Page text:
The long-awaited Telecom battle returns with League of Legends Championship Korea’s playoffs, as KT Rolster and SK Telecom T1 face off in the final best-of-five match before the finals. The winning team will be guaranteed a minimum of South Korea’s second seed at the 2017 World Championships, where they will represent their region in China on the international stage.
Slow and steady was game one’s theme, it felt. First blood wasn’t drawn by KT Rolster until about halfway through 15 minutes, due to a fatal mistake made by Bang when he failed to buffer correctly, and KT immediately ran for their second Cloud Drake and first tower of the game. Peanut fell only minutes later, and was soon followed by the Mountain Drake. With three Dragons, two towers, a 4k gold lead, and three player kills by 24 minutes, KT Rolster’s dominance on the map was clear.
While SK Telecom T1’s lineup failed to so much as land a kill by 30 minutes, KT Rolster was playing a clinically precise game of League of Legends. They didn’t need the Baron buff, all they needed was Mata on Thresh. Game one was theirs, long before the moment at 34 minutes when they destroyed the Nexus.
KT Rolster was still rolling with their momentum from game one, and there honestly wasn’t much that SKT could do about it – even if they went with a significantly safer draft, this time. KT was consistently pushing, Mata once again tearing through SKT’s lineup on Thresh, until they had a 12k gold lead and three dragons to boast about on top of their five kill lead by 30 minutes.
For 30 minutes, fans watched as the best League of Legends team in the world was shoved back onto their heels, their team composition falling apart at the seams as KT Rolster pulled every loose thread they could find.
It’s game three. SKT is on the ropes, and a loss here would be an incredibly rough finish to their already awkward season. If they were going to come back from this to even have a snowball’s chance in Hell at securing the first seed in the finals against Longhzu Gaming, SKT was going to have to play three perfect games. And, with a well-rounded draft and coordinated gameplay, it looked as if they might be able to pull it off.
It was neck-in-neck for a long while, because it wasn’t as if KT Rolster had put SKT on their heels by chance, but SKT was eventually able to slowly pull ahead. It took 25 minutes, but SKT was able to take four of KT’s towers, the first Dragon, and an 8k gold lead. KT was frantically running back to their base, only to immediately have to defend their Inhibitors from SKT as they barreling through their base. At 26 minutes, KT Rolster wiped and were forced into a game three as fans prepared themselves for a potential reverse sweep.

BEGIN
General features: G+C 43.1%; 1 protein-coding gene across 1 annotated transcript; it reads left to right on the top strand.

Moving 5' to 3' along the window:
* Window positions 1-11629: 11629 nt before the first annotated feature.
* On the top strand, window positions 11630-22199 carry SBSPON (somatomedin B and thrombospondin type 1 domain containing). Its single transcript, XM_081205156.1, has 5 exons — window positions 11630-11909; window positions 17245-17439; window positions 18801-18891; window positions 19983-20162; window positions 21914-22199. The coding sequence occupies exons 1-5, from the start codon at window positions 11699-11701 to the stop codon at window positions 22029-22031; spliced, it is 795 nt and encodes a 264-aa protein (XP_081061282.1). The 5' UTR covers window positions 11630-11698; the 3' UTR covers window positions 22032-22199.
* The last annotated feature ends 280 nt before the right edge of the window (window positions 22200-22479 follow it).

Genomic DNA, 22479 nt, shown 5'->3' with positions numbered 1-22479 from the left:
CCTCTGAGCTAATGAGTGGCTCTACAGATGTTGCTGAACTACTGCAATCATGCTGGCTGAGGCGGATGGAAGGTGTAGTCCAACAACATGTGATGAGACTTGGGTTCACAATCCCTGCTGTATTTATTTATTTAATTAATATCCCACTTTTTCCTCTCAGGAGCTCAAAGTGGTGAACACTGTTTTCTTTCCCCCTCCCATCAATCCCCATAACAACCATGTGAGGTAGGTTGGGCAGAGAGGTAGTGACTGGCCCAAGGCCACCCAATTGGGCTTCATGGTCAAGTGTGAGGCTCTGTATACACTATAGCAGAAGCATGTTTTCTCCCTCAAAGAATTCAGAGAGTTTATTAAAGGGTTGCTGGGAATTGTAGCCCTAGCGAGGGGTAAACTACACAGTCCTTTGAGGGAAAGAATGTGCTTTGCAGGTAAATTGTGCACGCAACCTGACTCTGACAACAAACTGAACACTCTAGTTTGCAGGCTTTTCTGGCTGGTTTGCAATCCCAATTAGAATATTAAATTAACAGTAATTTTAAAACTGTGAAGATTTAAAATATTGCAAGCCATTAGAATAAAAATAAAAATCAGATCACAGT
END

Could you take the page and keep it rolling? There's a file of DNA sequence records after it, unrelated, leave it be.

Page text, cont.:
SK Telecom T1’s early game was greedy, and aggressive. They picked off their first kill at just five minutes while simultaneously pushing down all three lanes and, even if they were forced to backpedal a bit when that greedy behavior got one of their own killed, it got the ball rolling in their favor.
Bagging both the Ocean and Infernal Drakes only fed SKT’s zeal. By 19 minutes, they had a 4k gold advantage and had destroyed three of KT’s turrets – a marginal lead, but a lead nonetheless. From there, SKT worked patiently. They scooped each turret one by one, no longer risking a loss by overextending and unnecessarily instigating team fights, and denied KT the farm. All KT Rolster could do was stay in the safe space of their base while SKT ran amok, defending their turf with warning shots when SKT got too close. KT’s bark was worse than their bite, unfortunately, as SKT stormed the castle and destroyed their Nexus with literally no fanfare.
This was it. This was going to be the deciding moment for who was going to go to World with South Korea’s second seed, and who was going to push onwards for a chance at championing the LCK and taking the first seed. The past two games had been total reversals of the first two; SKT was no longer running around like chickens with their heads cut off, and KT Rolster was unable to handle the sudden change in their dynamics. Neither team had any padding – no cushion to rely on if they dropped the ball.
So, when SK Telecom T1 scooped the first kill and the first Cloud Drake, it spelled a grim start to game five. The early game was close, though. At 16 minutes, both SKT and KT Rolster had only managed one kill, and SKT’s gold lead was menial and primarily came from two Cloud Drakes. A tragic team fight at 17 minutes started the game’s tailspin, when four of KT’s five players dropped. It opened up two turrets for destruction, and KT couldn’t come back from it. They had lost control of the map, and SKT was relentless.
Yet, for as hopeless as things seemed, there was a moment that presented itself where KT could turn the tide of the game. At 24 minutes, SKT lost a team fight that forced four of their players to wait for a respawn, and KT rushed in to claim the Baron. SKT had respawned too quickly, though, and only barely made it out of Baron Nasher’s pit to consider it a victory. They had denied SKT the buff and gold they would have needed to close out the series. If they were going to pull themselves together and claim a victory, it had to be then.
It just wasn’t enough, though. KT lost a team fight only a couple of minutes later, one that cost them their first Inhibitor. SKT played it safe, waited for KT Rolster to let themselves be cornered into fights they couldn’t win, before taking another dive into KT’s base for more objectives. KT tried to stop SKT to take the second Baron of the game, but only found themselves being chased back into the lanes. Everything careened downhill from there, for KT, who wiped at 35 minutes. SK closed out the series 3-2, securing their spot at Worlds and advancing to the grand finals.